APWU Receives Favorable Arbitration Award
Hundreds of SPSS Clerk Craft Jobs Preserved
12/09/2016 – The APWU prevailed in an arbitration that keeps hundreds of Clerk Craft jobs in the union’s bargaining unit.
The decision clarifies what ability the Postal Service has to change craft work assignments for new machinery. When the new Small Parcel Sorting System (SPSS) machines were installed, the Postal Service first assigned all of the work to the Mail Handler Craft. After a closer and better review, the USPS reassigned some of the functions, including facing and separating packages as well as sweeping in rotation, to the Clerk Craft.
The National Postal Mail Handlers Union (NPMHU) filed a complaint over the USPS decision to change the work assignments.
On Dec. 3, 2016, Arbitrator Joseph Sharnoff ruled in favor of the APWU and the Postal Service on the procedural issue the NPMHU raised over the SPSS assignments. While not ruling on the merits of the craft assignments themselves, (which both the APWU and NPMHU protested) Arbitrator Sharnoff did find that it was proper for the Postal Service to revise its initial jurisdiction assignment in this situation.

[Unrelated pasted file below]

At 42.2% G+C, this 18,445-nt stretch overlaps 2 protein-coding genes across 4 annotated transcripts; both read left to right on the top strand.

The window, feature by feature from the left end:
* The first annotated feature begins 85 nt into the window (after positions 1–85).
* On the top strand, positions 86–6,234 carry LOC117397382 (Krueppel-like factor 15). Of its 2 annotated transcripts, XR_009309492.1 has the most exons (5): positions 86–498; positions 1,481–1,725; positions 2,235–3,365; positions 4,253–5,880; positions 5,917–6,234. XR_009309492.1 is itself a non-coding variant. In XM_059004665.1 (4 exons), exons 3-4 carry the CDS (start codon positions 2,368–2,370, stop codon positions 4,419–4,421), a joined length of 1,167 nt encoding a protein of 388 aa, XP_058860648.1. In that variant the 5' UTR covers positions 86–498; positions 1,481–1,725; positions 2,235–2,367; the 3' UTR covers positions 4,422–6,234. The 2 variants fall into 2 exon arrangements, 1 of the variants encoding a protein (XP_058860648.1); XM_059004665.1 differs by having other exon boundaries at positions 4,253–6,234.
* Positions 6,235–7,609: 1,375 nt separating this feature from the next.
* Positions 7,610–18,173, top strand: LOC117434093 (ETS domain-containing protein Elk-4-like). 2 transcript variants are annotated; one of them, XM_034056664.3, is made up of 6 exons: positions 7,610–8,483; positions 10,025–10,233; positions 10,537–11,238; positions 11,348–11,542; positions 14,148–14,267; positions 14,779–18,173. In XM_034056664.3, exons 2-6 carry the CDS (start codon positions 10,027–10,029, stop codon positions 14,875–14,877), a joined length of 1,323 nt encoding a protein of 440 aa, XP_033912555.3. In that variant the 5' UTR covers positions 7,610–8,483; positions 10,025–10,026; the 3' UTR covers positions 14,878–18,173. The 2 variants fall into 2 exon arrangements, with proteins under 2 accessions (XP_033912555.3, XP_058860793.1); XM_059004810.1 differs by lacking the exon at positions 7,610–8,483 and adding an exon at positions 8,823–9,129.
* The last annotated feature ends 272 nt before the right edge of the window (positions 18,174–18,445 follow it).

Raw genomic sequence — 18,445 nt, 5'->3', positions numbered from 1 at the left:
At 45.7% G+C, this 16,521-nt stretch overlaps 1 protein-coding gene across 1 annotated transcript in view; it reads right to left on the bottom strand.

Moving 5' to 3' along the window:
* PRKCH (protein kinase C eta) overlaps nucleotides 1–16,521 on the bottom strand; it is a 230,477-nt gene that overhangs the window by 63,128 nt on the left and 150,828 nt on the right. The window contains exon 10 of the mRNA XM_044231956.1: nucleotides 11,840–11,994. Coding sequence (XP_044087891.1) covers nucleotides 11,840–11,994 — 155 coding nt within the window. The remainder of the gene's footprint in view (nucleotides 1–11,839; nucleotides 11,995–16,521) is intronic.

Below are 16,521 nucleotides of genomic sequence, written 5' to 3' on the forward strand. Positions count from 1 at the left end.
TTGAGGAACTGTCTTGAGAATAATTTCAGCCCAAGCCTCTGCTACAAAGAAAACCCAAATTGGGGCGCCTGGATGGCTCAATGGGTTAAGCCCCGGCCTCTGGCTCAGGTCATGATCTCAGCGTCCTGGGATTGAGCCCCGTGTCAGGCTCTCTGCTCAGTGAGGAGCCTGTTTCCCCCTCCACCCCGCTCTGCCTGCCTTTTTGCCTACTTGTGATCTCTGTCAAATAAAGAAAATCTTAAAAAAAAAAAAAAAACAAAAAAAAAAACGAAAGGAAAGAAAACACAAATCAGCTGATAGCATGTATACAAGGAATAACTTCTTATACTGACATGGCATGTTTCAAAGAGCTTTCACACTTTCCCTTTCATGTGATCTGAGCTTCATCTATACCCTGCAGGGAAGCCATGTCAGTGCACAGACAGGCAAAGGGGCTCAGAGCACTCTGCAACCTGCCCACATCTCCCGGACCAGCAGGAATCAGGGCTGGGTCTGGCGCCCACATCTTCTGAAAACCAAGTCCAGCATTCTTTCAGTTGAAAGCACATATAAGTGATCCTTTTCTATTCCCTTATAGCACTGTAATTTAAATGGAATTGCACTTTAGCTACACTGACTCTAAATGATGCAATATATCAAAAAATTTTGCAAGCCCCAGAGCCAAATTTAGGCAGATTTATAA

With this procedural issue resolved, clerks will continue to be assigned work on the SPSS machines for now, as well as on new SSPS machines that are in the process of being deployed.
The final issue of craft assignment jurisdiction will be resolved either through the agreement of the APWU, NPMHU and the USPS, or by placing the issue back before Arbitrator Sharnoff for a final ruling on the merits of the case.
“This initial decision secures important job protections for our members,” said President Mark Dimondstein. “I want to thank APWU National Dispute Resolution Committee head and Queens Area Local President Ron Suslak and Assistant Clerk Craft Director Lynn Pallas-Barber for their hard work on this case. Also, thank you to the entire Flushing Local leadership, especially Flushing Local Clerk Craft Director Pat Vasquez for her assistance in providing information with the operation and staffing of her local SPSS machine.”